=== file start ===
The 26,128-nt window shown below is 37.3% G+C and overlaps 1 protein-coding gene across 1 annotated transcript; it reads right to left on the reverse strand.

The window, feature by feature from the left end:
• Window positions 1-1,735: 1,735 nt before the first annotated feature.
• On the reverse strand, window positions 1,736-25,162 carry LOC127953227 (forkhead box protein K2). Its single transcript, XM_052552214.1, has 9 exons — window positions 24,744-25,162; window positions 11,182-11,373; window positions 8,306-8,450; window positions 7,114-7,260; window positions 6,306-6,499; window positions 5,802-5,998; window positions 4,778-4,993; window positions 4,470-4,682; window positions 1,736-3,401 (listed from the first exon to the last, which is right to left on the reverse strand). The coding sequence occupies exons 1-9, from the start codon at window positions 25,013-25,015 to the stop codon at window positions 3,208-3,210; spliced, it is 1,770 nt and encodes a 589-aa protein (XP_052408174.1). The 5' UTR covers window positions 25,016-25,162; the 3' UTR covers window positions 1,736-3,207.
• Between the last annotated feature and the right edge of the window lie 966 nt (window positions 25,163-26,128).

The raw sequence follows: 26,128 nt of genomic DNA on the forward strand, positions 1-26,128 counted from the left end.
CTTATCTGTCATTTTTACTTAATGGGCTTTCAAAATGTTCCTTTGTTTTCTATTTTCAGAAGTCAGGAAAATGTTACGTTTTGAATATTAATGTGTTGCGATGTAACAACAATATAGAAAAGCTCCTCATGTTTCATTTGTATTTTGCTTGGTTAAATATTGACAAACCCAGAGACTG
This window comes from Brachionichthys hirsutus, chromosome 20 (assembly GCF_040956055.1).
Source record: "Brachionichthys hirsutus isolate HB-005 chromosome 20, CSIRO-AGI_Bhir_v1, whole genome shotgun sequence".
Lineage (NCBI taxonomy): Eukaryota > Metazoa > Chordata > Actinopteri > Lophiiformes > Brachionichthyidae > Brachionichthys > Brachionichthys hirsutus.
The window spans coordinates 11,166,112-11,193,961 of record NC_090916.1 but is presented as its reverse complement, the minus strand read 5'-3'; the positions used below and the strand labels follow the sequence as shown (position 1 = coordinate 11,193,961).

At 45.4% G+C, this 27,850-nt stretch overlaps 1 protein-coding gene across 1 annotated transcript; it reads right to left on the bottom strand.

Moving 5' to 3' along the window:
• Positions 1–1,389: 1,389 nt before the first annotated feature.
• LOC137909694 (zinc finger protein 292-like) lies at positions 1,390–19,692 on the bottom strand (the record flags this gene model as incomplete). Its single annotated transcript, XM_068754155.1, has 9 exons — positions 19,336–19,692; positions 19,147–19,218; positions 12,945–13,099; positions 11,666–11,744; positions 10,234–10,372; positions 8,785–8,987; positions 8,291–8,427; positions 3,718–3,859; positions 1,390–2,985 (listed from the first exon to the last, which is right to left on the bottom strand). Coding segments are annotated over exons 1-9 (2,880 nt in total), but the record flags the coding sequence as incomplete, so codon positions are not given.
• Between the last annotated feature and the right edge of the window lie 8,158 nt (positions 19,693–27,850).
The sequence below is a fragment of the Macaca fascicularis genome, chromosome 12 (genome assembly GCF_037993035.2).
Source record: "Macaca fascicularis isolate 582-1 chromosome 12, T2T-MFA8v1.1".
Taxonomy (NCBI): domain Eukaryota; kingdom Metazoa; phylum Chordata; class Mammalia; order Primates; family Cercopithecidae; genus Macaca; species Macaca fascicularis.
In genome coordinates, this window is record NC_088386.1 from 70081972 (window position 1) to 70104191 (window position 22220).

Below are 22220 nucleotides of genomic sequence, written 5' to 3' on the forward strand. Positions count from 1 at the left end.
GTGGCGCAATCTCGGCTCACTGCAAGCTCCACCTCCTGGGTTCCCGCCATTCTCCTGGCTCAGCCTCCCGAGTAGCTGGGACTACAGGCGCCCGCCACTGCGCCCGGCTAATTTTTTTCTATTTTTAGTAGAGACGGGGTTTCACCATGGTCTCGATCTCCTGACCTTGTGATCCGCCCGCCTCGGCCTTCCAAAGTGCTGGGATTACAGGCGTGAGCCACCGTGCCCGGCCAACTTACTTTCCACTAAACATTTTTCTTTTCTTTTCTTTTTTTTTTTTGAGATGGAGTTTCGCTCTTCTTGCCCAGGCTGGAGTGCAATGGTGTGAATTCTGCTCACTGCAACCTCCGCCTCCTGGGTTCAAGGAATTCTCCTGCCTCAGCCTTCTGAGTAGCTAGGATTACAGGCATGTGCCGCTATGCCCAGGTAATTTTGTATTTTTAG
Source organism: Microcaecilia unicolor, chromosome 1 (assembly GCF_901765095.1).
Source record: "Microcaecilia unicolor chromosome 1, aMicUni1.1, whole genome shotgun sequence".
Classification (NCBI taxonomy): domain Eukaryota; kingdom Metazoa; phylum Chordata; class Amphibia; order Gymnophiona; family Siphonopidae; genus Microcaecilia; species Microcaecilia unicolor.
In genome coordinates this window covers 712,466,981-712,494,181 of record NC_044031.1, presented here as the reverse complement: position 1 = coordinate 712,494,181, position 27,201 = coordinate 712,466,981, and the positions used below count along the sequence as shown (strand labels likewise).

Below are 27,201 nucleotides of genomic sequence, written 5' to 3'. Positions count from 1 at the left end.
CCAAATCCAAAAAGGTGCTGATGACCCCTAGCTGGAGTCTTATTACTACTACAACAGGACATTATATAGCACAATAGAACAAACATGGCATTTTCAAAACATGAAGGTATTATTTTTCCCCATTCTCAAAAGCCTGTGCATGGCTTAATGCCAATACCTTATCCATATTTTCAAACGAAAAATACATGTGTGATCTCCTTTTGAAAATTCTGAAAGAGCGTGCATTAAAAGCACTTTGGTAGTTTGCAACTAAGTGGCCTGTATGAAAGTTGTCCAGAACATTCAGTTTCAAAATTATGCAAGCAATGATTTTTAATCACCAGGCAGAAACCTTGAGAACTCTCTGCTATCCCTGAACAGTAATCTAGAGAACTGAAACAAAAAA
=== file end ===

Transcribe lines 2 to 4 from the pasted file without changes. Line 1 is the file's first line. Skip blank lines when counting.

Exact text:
The window, feature by feature from the left end:
• Window positions 1-1,735: 1,735 nt before the first annotated feature.
• On the reverse strand, window positions 1,736-25,162 carry LOC127953227 (forkhead box protein K2). Its single transcript, XM_052552214.1, has 9 exons — window positions 24,744-25,162; window positions 11,182-11,373; window positions 8,306-8,450; window positions 7,114-7,260; window positions 6,306-6,499; window positions 5,802-5,998; window positions 4,778-4,993; window positions 4,470-4,682; window positions 1,736-3,401 (listed from the first exon to the last, which is right to left on the reverse strand). The coding sequence occupies exons 1-9, from the start codon at window positions 25,013-25,015 to the stop codon at window positions 3,208-3,210; spliced, it is 1,770 nt and encodes a 589-aa protein (XP_052408174.1). The 5' UTR covers window positions 25,016-25,162; the 3' UTR covers window positions 1,736-3,207.